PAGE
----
The release of Visual Studio 2005 has caused quite a shift in the Windows development market. The whole MSDN system is being re-aligned around the new Visual Studio Team System products, which build on top of the base Visual Studio package.

If you're an MSDN Universal subscriber, chances are you've been asked to transition your account over to the new MSDN Premium and choose from three new products: Team Edition for Software Developers, Team Edition for Software Architects or Team Edition for Software Testers.

This move is set to change the landscape for programmers, because Team Edition for Software Developers is Microsoft's entry into the tools market. Yes, it's made Visual Studio all this time, but it has always left such feaures as profiling and code analysis to other people - until now.

Compuware's DevPartner Studio is right in the firing line for this latest assault, so this latest upgrade must justify itself as an extra purchase.

Long history

Longtime Visual Studio developers will remember BoundsChecker, simply the finest tool for spotting memory leaks in your code. DevPartner Studio (DPS) has a heavily modifi ed BoundsChecker-like system at its core, but adds in code coverage analysis and static source analysis.

Each of these tools integrates neatly into Visual Studio as a menu bar, keeping itself close to hand, and DPS is designed to work out of the box with the last three versions of Visual Studio. With a few minor tweaks - .NET performance analysis is disabled by default, for example - you can import a project and get started in just a few minutes.

We don't put much stock in static source code analysis, particularly as Microsoft already offers FXCop, a .NET code scanner that points out potential code issues, free of charge. DPS integrates the same .NET design guidelines as FXCop, plus many more of its own.

Running the same code through FXCop and DPS, we found DPS gave us almost three times more warnings and errors. What's more, DPS gave us comprehensive C# and Visual Basic .NET code for each error types, plus links to more information.

Some of the error reports can be annoying: we got several hundred "Literal, hard-coded string found in code" errors in some code that was trying to parse XML, where hardcoded strings are a requirement. Still, the system does enable you to mark error types as suppressed, or mark individual instances as 'fixed' so you can clear the list.

The DPS code coverage analysis system is the best we've seen. When your program finishes, DPS displays each line of code in a different colour: black means 'can't be executed', green means 'executed' and purple means 'unexecuted'. It also provides you with method-by-method usage percentages, plus smart grouping options such as "Methods less than 30 per cent covered."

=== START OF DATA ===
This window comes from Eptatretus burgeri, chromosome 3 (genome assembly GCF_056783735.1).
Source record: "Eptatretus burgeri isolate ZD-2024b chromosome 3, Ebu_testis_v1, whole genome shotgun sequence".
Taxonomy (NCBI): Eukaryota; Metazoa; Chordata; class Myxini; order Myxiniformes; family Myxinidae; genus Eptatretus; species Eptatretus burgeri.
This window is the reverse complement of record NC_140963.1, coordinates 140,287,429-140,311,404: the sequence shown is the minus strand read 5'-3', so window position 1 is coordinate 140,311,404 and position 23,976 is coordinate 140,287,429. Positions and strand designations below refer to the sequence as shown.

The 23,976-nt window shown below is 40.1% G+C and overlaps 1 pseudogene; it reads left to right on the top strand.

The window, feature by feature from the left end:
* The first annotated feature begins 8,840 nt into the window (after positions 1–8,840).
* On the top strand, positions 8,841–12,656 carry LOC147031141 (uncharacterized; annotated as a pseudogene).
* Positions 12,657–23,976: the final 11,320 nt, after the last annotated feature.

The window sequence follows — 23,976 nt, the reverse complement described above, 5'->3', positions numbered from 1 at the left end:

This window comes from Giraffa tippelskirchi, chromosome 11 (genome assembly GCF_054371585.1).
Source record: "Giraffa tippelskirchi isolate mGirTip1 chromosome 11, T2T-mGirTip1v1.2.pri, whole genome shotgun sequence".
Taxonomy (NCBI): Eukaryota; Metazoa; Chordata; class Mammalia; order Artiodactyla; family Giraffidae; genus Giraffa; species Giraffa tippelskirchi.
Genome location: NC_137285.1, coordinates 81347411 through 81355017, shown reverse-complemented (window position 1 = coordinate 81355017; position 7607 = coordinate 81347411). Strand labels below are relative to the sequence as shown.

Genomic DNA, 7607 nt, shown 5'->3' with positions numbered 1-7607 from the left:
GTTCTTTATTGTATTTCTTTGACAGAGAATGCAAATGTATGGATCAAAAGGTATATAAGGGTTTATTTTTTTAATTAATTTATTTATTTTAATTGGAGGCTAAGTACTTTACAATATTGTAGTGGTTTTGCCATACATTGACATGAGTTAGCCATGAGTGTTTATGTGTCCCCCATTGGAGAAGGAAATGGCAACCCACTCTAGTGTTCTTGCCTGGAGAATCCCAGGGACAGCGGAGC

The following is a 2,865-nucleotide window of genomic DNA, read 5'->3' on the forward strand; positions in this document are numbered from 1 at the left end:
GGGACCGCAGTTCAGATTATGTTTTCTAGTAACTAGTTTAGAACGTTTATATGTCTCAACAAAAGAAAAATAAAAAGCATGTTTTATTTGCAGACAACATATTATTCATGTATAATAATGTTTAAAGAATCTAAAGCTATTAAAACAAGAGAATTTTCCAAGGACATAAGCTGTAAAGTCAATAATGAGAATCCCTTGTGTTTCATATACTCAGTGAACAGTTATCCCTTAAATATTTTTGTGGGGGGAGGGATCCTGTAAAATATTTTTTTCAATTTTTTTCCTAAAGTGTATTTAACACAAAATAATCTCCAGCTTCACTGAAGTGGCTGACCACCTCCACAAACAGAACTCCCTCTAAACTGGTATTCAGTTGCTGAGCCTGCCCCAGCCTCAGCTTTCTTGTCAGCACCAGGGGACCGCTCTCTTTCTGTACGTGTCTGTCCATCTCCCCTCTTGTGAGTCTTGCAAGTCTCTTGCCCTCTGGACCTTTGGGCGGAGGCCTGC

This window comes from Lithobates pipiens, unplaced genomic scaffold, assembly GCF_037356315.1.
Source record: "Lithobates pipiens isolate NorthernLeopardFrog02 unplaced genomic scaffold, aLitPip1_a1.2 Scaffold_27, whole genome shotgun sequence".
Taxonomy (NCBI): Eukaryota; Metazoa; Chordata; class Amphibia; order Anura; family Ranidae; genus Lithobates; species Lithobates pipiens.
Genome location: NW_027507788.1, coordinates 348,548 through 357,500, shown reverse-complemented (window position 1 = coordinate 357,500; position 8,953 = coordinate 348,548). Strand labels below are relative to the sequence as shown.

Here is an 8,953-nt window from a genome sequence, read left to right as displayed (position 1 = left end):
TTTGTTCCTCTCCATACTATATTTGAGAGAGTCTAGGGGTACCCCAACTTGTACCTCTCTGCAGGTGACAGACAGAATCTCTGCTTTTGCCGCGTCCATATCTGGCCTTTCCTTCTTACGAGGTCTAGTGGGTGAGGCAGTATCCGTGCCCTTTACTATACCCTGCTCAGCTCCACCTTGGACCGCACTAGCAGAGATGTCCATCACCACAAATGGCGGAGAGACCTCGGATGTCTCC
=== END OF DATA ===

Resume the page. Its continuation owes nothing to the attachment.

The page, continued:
Actually checking your code's performance has never been easier, mainly thanks to DPS's helpful readouts. Some of these, particularly the Performance Expert, look similar to the new Visual Studio Team Edition features, but only on the surface: the DPS versions include extras such as network bandwidth usage and wait time, plus smart call graphs that show you everything you need to know on one screen.

Crash test dummy

The real highlight of this new release is the inclusion of Fault Simulator SE, a cut-down version of Compuware's Fault Simulator product. This essentially runs the .NET framework in a debugging sandbox on your machine, which gives Fault Simulator the opportunity to selectively break the system at runtime. You may think you've programmed a disaster-proof database system, but how can you be sure?

With Fault Simulator SE, you can see what happens if your disk is full, when the network cable gets yanked out unexpectedly, when the server crashes - and dozens of other issues, all through the integrated Visual Studio interface. With Source Highlighting enabled, DPS even underlines in grey all the code that it can generate a fault for, which almost makes your tests write themselves.

Far from seeing DPS threatened by the latest Visual Studio, this release shows how far ahead of the competition Compuware is. The vast array of analysis tools and helpful hints makes DevPartner Studio a must-have purchase for at least one person in every programming house. Without it, you're really doing your users a disservice. Paul Hudson